In Pursuit of Perfection

Very few things in this world are perfect. Our jobs, our relationships, our partners and ourselves – these are all subject to the (often enormous) imperfections of life, and for the most part we live our lives content with – or at least ignoring – this fact most of the time.

It doesn’t help that perfection is highly subjective; one person’s ‘perfect’ book might be another’s most-loathed prose ever. I saw a post on Reddit the other day asking for opinions on the ‘perfect’ movie; answers ranged from Star Wars to The Grapes of Wrath. Many people agreed, others disagreed, and some simply suggested their own ‘perfect’ movies.

Unfortunately, despite knowing full-well that perfection is unattainable, many of us are perfectionists anyway. I know I am – or at least, I used to be – and I know many others who share this trait with me. For me it varies from subject to subject, as I suspect it does with many; those things I’m most passionate about are the things I have the highest expectations of. Projects that mean a lot to me come with an elevated need to be as close to perfect as possible.

But here’s the thing: perfection, whilst not technically impossible, depends entirely on the scale at which one is assessing the thing claiming to be perfect. My books, for instance, are far from perfect. They contain numerous flaws, plot holes, typos (despite intense editing), and passages that, in retrospect, I wish I had written differently.

But let’s zoom in a little more. Take the following passage:

“And so it was with a lighter heart that Brandyé Dui-Erâth began to walk away from the river and away from all he knew. And so it was that, unknown to him, Darkness followed behind and laughed.”

Satis – The Redemption of Erâth: Consolation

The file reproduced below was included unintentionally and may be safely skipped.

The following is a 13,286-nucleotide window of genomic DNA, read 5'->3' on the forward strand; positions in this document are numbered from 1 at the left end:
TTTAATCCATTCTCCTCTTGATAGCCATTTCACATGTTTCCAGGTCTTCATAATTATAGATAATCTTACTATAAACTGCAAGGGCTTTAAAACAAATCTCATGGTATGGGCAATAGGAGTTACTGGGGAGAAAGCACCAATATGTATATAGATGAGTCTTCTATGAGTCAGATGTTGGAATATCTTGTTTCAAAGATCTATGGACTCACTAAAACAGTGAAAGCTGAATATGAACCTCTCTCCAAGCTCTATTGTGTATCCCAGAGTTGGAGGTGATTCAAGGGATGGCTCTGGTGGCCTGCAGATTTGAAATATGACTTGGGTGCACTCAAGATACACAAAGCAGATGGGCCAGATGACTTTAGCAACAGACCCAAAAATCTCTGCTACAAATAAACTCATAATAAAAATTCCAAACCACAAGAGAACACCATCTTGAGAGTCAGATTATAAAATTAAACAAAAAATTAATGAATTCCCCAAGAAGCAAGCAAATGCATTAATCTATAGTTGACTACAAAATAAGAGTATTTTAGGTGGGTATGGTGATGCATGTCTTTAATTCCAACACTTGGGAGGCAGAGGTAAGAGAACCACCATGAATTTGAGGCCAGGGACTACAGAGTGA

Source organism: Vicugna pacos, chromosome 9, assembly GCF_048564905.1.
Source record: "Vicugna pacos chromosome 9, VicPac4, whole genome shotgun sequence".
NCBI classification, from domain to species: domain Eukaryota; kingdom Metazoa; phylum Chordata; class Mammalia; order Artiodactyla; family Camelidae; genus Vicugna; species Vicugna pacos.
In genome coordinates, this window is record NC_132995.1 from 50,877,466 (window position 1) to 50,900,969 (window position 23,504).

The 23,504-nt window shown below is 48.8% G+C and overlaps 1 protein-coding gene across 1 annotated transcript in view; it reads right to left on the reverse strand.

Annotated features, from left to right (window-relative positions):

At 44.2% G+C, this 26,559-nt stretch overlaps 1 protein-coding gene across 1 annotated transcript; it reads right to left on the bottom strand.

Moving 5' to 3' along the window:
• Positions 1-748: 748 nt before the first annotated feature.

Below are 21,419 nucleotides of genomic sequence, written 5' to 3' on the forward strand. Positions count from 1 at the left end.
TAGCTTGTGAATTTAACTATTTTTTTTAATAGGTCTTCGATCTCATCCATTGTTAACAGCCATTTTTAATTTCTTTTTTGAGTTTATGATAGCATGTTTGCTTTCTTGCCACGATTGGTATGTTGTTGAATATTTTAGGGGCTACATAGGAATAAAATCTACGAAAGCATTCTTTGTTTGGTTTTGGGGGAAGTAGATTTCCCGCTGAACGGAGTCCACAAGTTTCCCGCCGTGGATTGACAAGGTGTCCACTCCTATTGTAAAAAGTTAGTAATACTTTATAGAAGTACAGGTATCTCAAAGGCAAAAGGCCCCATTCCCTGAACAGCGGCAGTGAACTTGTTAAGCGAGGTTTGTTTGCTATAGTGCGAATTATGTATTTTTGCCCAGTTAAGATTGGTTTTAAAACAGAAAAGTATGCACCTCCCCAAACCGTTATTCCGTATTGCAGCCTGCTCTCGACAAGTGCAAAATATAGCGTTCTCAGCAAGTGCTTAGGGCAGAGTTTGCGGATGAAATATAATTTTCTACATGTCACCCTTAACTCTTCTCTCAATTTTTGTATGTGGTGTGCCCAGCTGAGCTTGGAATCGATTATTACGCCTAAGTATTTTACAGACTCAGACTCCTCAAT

These are the final lines of the first Redemption of Erâth book. For the style and setting, to me this is as perfect as I can make it. I adore this lines, it took me a long time to come up with them, and they close out a book of sadness and despair beautifully. These two sentences are, to me, perfect. Better still is that they form the last paragraph of the book, because it leaves the reader feeling both sadness and hope.

One of the things I’ve been doing for my alter-ego’s upcoming young adult novel is writing songs to go with it. I’ve put down the notes, played with the sound, and recorded some vocals. Again – far from perfect. Yet some of the songs I actually really enjoy. My singing isn’t great, and the guitars sound a little artificial at times, but there are the odd ‘magic moments’ that really make me think, wow – I did a good job.

The problem is that minute perfection is exponentially difficult to scale. One note, one sentence, can be perfect. But art is made of millions of paint strokes, and not every one of them can be perfect. And as artists, we have a choice: we can go back and change and improve to no end … or we can just release the damn thing and let people enjoy imperfection.